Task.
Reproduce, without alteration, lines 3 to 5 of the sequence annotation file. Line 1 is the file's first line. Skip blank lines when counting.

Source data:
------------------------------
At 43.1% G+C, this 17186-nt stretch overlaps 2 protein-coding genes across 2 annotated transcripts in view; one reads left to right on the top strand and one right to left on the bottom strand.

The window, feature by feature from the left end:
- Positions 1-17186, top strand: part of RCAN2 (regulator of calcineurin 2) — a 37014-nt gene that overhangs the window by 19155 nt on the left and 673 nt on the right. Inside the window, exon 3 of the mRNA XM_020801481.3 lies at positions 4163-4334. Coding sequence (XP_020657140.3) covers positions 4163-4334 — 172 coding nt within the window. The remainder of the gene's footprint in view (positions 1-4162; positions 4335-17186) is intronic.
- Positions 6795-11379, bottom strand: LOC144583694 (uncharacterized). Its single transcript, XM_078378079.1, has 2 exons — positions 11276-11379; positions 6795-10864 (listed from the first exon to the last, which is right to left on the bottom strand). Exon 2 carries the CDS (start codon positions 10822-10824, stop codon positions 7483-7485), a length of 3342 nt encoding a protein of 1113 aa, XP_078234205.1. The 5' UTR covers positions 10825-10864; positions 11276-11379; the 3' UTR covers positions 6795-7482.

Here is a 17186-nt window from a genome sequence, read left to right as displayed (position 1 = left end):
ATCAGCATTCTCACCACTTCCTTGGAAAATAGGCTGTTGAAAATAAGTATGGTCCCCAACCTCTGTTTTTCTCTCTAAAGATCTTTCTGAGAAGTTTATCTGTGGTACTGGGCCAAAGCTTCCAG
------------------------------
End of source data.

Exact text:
- Positions 1-17186, top strand: part of RCAN2 (regulator of calcineurin 2) — a 37014-nt gene that overhangs the window by 19155 nt on the left and 673 nt on the right. Inside the window, exon 3 of the mRNA XM_020801481.3 lies at positions 4163-4334. Coding sequence (XP_020657140.3) covers positions 4163-4334 — 172 coding nt within the window. The remainder of the gene's footprint in view (positions 1-4162; positions 4335-17186) is intronic.
- Positions 6795-11379, bottom strand: LOC144583694 (uncharacterized). Its single transcript, XM_078378079.1, has 2 exons — positions 11276-11379; positions 6795-10864 (listed from the first exon to the last, which is right to left on the bottom strand). Exon 2 carries the CDS (start codon positions 10822-10824, stop codon positions 7483-7485), a length of 3342 nt encoding a protein of 1113 aa, XP_078234205.1. The 5' UTR covers positions 10825-10864; positions 11276-11379; the 3' UTR covers positions 6795-7482.

Here is a 17186-nt window from a genome sequence, read left to right as displayed (position 1 = left end):